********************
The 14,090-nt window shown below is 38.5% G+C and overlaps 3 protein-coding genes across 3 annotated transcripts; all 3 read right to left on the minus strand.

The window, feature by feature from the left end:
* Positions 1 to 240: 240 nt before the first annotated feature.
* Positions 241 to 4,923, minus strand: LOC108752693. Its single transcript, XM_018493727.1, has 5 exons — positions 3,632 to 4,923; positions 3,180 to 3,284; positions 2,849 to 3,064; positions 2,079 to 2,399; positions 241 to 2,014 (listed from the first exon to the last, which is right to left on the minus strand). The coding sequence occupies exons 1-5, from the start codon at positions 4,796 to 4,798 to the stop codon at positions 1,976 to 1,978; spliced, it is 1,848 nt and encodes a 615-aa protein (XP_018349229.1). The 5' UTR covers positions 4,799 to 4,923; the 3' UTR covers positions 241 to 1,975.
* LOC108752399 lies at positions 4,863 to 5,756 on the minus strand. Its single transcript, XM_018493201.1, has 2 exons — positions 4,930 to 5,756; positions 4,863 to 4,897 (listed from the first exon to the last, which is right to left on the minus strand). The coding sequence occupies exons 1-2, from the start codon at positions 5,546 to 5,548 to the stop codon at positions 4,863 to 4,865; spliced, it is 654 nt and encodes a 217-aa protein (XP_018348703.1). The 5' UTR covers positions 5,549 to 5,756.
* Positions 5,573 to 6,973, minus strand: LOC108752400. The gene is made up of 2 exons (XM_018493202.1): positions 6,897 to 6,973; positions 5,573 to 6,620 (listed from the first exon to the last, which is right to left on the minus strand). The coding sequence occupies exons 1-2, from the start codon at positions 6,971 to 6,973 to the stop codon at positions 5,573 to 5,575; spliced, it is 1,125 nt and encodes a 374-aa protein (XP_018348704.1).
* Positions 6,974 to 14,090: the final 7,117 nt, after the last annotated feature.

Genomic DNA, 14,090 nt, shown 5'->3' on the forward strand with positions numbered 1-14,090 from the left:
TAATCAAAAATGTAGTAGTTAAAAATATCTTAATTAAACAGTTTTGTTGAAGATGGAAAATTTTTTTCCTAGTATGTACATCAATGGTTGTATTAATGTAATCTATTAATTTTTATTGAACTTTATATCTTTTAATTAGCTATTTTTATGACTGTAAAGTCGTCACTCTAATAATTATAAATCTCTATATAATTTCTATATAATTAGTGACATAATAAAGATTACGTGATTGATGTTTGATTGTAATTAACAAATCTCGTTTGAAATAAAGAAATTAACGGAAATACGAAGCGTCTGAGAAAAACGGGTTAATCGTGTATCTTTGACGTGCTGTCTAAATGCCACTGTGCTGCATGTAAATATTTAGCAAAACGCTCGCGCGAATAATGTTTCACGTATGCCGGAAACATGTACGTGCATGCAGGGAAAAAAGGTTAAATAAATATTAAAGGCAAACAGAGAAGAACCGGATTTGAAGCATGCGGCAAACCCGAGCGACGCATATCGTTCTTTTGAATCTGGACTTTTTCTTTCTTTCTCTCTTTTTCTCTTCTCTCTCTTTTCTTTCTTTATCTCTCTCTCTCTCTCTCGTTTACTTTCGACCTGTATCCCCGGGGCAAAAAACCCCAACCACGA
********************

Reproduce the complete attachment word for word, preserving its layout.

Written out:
The 14,090-nt window shown below is 38.5% G+C and overlaps 3 protein-coding genes across 3 annotated transcripts; all 3 read right to left on the minus strand.

The window, feature by feature from the left end:
* Positions 1 to 240: 240 nt before the first annotated feature.
* Positions 241 to 4,923, minus strand: LOC108752693. Its single transcript, XM_018493727.1, has 5 exons — positions 3,632 to 4,923; positions 3,180 to 3,284; positions 2,849 to 3,064; positions 2,079 to 2,399; positions 241 to 2,014 (listed from the first exon to the last, which is right to left on the minus strand). The coding sequence occupies exons 1-5, from the start codon at positions 4,796 to 4,798 to the stop codon at positions 1,976 to 1,978; spliced, it is 1,848 nt and encodes a 615-aa protein (XP_018349229.1). The 5' UTR covers positions 4,799 to 4,923; the 3' UTR covers positions 241 to 1,975.
* LOC108752399 lies at positions 4,863 to 5,756 on the minus strand. Its single transcript, XM_018493201.1, has 2 exons — positions 4,930 to 5,756; positions 4,863 to 4,897 (listed from the first exon to the last, which is right to left on the minus strand). The coding sequence occupies exons 1-2, from the start codon at positions 5,546 to 5,548 to the stop codon at positions 4,863 to 4,865; spliced, it is 654 nt and encodes a 217-aa protein (XP_018348703.1). The 5' UTR covers positions 5,549 to 5,756.
* Positions 5,573 to 6,973, minus strand: LOC108752400. The gene is made up of 2 exons (XM_018493202.1): positions 6,897 to 6,973; positions 5,573 to 6,620 (listed from the first exon to the last, which is right to left on the minus strand). The coding sequence occupies exons 1-2, from the start codon at positions 6,971 to 6,973 to the stop codon at positions 5,573 to 5,575; spliced, it is 1,125 nt and encodes a 374-aa protein (XP_018348704.1).
* Positions 6,974 to 14,090: the final 7,117 nt, after the last annotated feature.

Genomic DNA, 14,090 nt, shown 5'->3' on the forward strand with positions numbered 1-14,090 from the left:
TAATCAAAAATGTAGTAGTTAAAAATATCTTAATTAAACAGTTTTGTTGAAGATGGAAAATTTTTTTCCTAGTATGTACATCAATGGTTGTATTAATGTAATCTATTAATTTTTATTGAACTTTATATCTTTTAATTAGCTATTTTTATGACTGTAAAGTCGTCACTCTAATAATTATAAATCTCTATATAATTTCTATATAATTAGTGACATAATAAAGATTACGTGATTGATGTTTGATTGTAATTAACAAATCTCGTTTGAAATAAAGAAATTAACGGAAATACGAAGCGTCTGAGAAAAACGGGTTAATCGTGTATCTTTGACGTGCTGTCTAAATGCCACTGTGCTGCATGTAAATATTTAGCAAAACGCTCGCGCGAATAATGTTTCACGTATGCCGGAAACATGTACGTGCATGCAGGGAAAAAAGGTTAAATAAATATTAAAGGCAAACAGAGAAGAACCGGATTTGAAGCATGCGGCAAACCCGAGCGACGCATATCGTTCTTTTGAATCTGGACTTTTTCTTTCTTTCTCTCTTTTTCTCTTCTCTCTCTTTTCTTTCTTTATCTCTCTCTCTCTCTCTCGTTTACTTTCGACCTGTATCCCCGGGGCAAAAAACCCCAACCACGA